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Great Central Railway General Matters

Discussion in 'Heritage Railways & Centres in the UK' started by Reading General, Nov 11, 2017.

  1. flying scotsman123

    flying scotsman123 Resident of Nat Pres

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    My feeling is that although galas have remained fairly stable, and probably other events too, it's the bread and butter day-in-day-out operations that have most notably not recovered since Covid leading to shortfall.

    Edit - I should add, general comment, not specific to any particular railway (although one I've observed on my home railway).
     
    Last edited: Jan 16, 2024
  2. Pete Thornhill

    Pete Thornhill Resident of Nat Pres Staff Member Administrator Moderator Friend

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    Definitely not, look at the SVR, Galas and events as robust as ever in bringing in visitors, normal days not. Not unique to them either.
     
  3. Pete Thornhill

    Pete Thornhill Resident of Nat Pres Staff Member Administrator Moderator Friend

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    Agreed although less disposable income means people look for value and need and looking at various railways figures that the most perceived value is at galas or events.

    Although Covid definitely didn’t help and of course reduced income via the restrictions etc I think the cost of living crisis has had the most effect with the end consumer compensating for less disposable income and are more picky and choosy about what they do as a result, looking for the most bang for their buck so to speak - the aforementioned value.
     
  4. Jamessquared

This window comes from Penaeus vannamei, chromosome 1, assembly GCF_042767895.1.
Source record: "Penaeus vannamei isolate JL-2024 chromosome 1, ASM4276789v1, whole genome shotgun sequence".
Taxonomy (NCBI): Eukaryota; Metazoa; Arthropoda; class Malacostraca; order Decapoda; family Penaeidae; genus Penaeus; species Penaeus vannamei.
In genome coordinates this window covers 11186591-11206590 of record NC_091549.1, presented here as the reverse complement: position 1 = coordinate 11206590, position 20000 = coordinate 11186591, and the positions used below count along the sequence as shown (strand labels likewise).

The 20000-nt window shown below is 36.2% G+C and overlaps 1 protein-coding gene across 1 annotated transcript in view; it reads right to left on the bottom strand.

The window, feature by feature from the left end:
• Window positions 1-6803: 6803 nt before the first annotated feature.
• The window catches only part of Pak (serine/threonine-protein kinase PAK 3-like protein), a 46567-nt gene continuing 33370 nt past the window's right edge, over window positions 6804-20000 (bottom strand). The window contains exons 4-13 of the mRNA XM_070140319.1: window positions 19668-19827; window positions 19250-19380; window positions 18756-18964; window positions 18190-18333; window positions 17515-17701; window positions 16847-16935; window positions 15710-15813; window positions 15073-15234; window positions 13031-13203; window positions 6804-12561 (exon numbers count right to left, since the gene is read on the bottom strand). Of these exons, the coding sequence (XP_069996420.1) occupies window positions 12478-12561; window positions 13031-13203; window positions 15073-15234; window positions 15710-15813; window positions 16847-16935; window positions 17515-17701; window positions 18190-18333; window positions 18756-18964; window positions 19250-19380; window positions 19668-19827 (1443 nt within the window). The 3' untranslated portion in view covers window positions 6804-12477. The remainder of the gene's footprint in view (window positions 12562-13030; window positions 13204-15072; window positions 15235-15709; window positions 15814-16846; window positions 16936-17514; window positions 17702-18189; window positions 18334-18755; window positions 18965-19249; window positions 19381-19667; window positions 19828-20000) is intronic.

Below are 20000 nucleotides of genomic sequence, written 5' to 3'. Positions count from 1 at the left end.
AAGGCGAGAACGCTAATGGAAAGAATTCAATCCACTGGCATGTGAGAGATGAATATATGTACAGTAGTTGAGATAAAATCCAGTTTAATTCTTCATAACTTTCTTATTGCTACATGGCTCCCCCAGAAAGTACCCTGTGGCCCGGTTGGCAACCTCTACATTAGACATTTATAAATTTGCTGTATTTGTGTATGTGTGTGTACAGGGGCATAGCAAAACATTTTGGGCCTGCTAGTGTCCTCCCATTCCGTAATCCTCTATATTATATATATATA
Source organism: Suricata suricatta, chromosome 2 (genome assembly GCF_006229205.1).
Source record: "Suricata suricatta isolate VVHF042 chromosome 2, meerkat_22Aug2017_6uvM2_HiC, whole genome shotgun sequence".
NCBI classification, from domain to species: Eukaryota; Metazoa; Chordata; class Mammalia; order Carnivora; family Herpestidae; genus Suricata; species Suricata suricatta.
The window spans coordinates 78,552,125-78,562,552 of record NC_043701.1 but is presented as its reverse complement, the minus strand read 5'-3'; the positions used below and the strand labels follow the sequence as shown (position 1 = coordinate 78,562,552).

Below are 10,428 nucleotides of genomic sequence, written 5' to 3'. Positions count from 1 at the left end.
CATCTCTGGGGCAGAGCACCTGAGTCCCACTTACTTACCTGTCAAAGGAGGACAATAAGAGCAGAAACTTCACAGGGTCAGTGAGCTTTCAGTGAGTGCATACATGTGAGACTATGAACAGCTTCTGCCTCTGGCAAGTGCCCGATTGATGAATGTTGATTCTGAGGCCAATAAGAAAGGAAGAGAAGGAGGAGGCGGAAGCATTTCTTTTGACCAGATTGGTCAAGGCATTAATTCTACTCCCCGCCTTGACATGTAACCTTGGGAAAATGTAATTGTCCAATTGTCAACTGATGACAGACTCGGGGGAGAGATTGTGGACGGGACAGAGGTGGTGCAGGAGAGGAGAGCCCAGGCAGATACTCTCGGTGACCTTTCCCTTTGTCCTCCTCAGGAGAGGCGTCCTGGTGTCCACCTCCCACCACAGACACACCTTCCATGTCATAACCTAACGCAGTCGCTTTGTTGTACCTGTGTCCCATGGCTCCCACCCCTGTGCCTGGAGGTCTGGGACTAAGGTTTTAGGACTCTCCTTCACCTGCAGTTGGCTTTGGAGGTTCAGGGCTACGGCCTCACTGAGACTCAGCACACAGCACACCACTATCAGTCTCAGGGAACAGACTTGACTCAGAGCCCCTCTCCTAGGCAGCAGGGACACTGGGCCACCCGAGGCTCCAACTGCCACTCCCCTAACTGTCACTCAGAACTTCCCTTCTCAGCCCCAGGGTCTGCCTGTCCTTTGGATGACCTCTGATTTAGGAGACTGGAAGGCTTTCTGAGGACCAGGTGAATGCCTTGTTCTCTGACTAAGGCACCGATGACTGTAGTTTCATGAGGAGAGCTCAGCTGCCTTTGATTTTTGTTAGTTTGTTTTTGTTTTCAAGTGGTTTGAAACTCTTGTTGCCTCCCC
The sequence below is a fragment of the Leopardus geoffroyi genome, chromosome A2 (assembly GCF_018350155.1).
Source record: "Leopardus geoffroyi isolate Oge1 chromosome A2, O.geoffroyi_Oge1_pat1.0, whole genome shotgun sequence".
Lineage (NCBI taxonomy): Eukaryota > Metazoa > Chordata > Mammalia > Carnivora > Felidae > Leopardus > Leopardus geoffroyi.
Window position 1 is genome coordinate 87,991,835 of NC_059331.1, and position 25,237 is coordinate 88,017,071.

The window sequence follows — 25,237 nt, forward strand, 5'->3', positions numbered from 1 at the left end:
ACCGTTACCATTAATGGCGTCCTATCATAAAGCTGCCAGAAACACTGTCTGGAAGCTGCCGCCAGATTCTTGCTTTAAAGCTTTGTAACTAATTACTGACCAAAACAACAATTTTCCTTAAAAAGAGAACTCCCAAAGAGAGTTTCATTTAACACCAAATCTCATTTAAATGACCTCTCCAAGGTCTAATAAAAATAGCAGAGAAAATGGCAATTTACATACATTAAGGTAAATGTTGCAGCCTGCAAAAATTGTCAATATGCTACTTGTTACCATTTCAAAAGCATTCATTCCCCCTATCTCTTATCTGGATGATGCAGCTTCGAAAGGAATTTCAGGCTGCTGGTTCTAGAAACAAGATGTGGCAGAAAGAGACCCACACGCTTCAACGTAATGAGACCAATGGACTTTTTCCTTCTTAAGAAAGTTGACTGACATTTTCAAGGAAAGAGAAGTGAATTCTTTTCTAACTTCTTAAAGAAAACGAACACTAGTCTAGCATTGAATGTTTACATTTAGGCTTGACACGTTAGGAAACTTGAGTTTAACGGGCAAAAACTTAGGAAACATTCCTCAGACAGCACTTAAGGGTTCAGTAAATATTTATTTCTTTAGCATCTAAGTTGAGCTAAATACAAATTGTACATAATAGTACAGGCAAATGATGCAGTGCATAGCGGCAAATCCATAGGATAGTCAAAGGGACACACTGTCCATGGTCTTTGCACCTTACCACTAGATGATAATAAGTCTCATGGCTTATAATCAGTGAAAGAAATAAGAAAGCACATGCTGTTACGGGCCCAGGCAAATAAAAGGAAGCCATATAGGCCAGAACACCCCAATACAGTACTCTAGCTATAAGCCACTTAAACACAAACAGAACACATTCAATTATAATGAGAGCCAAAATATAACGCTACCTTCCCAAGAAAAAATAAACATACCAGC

Jamessquared Nat Pres stalwart

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    There’s a lot of talk about coal (indeed the GCR announcement even references it) but the one that really has bitten - and I suspect is a surprise to many - is electricity prices. No price cap for businesses in the way that domestic users had, and with large numbers of buildings, often poorly insulated, and maintenance activities dependent on extensive use of power tools, railways are big consumers. I was pretty taken aback that at one point a year or two ago, our electricity bill on the Bluebell was running at £1000 per day - considerably above the coal bill. Worse, it had gone from something like £200 per day - so it was like having another £1/4million added to the budget almost overnight.

    The other factors are all real, but that one is a massive shock - in a time of declining “turn up and go” passengers (as I believe is common across the sector) it was like needing to find another 15,000 passengers each year just to stand still.

    Tom
     
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  5. Sidmouth

    Sidmouth Resident of Nat Pres Staff Member Moderator

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    Evening all